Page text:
Tab Tries: I Went Skinny Dipping in ULU’s Pool
Our writers will do anything for The Tab and its readers…
Here’s something you probably didn’t know: Every Sunday, ULU’s swimming pool is open to naturists.
Hundreds of bathers strip off and take the plunge each weekend, in a regular event organised by Naturist London.
As you can imagine, The Tab couldn’t resist getting involved; the headline practically writes itself. So I bravely went along with a close friend to discover the truth about one of ULU’s more bizarre events.
Although I wouldn’t say I’m shy, the functional ritual of stripping off in front of other guys for the gym showers and the odd ill-advised drinking game was about the extent of my experience of getting my kit off in public.
And I was certainly nervous when we entered the changing rooms not to get changed, but to get naked.
The few nerves we had were more to do with what to expect, especially regarding who would be there and who would see us. The thought of bumping into a lecturer or a random classmate made us hesitate a little.
With an awkward wince and a deep breath we took off the last of our clothes and steeled ourselves for the swim. Leaving our trunks in a locker and wandering out to the poolside in the buff was certainly surreal, but not as nerve-wracking as I’d expected.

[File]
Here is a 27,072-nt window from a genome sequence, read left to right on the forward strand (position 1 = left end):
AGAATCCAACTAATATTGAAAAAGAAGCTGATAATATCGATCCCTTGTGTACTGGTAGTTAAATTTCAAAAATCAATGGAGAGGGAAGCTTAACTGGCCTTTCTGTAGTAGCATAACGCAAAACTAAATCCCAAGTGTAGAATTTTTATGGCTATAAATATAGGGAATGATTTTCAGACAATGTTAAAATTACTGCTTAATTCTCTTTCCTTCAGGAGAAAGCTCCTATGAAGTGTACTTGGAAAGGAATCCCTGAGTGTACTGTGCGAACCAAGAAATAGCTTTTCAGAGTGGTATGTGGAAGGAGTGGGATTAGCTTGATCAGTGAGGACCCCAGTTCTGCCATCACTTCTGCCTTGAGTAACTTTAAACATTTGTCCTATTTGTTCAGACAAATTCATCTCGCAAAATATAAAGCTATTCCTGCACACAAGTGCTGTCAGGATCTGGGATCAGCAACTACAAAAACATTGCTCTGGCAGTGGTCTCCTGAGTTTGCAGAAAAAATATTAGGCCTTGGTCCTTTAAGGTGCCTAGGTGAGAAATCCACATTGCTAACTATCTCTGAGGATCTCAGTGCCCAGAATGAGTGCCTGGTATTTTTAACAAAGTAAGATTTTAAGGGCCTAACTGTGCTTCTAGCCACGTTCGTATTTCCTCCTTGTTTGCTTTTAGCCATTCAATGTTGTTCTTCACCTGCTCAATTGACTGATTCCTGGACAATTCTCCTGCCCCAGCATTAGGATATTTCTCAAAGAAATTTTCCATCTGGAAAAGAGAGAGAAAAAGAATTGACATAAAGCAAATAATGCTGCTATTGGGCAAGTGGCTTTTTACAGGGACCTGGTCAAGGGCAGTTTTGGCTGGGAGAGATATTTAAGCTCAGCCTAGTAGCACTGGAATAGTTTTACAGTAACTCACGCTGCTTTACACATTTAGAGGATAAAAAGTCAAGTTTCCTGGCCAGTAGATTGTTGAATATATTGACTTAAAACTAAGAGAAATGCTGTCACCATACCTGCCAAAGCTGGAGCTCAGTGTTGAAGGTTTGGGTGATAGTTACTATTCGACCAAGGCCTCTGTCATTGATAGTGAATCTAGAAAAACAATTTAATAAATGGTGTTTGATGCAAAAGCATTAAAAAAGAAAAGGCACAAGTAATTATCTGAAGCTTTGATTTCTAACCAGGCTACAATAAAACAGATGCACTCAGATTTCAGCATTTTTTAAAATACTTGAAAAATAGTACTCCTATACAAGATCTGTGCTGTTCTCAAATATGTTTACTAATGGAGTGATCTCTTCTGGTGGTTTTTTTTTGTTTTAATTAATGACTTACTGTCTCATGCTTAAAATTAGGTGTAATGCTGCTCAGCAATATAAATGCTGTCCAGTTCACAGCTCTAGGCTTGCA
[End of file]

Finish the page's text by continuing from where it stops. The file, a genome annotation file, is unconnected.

Of course being nervous is part of the experience, and it felt good to take a small step out my comfort zone.
And although my friend and I had never seen each other naked before, I was glad for the company when I realised that many of the bathers already knew each other.
There was a definite social vibe to the event – the crowd of mostly older, male attendees were obviously regulars and were there to socialise as well as swim.
That wasn’t something I was expecting – the idea of having a cheery chat with complete strangers while wearing no clothing wasn’t anything I was prepared for.
Of course there’s no avoiding the fact that you’re going to get an eyeful of something or other, but the atmosphere was mostly relaxed and discrete. And there’s no need to feel too exposed; the water kept us covered a little and the presence of swimmers of all ages, shapes and sizes meant there was little to feel self-conscious about.
We were somewhat alarmed, however, by one man who seemed to be making use of his goggles to get a good look under the surface.
The absence of women at the swim was strange, too – there were only two young women among a hefty crowd of men.
But the mood was generally positive and friendly – you needn’t worry if you’re embarrassed at the thought of revealing your junk to the world.
And while I won’t be signing up to any more naturist events any time soon, the naked swim was an eye-opening introduction to the nudist lifestyle and is certainly something I’d recommend trying at least once.
If you’re feeling brave and like the idea of trying something new in the safe confines of the union building, the Sunday Swim will test your nerves and give you a bit of a thrill.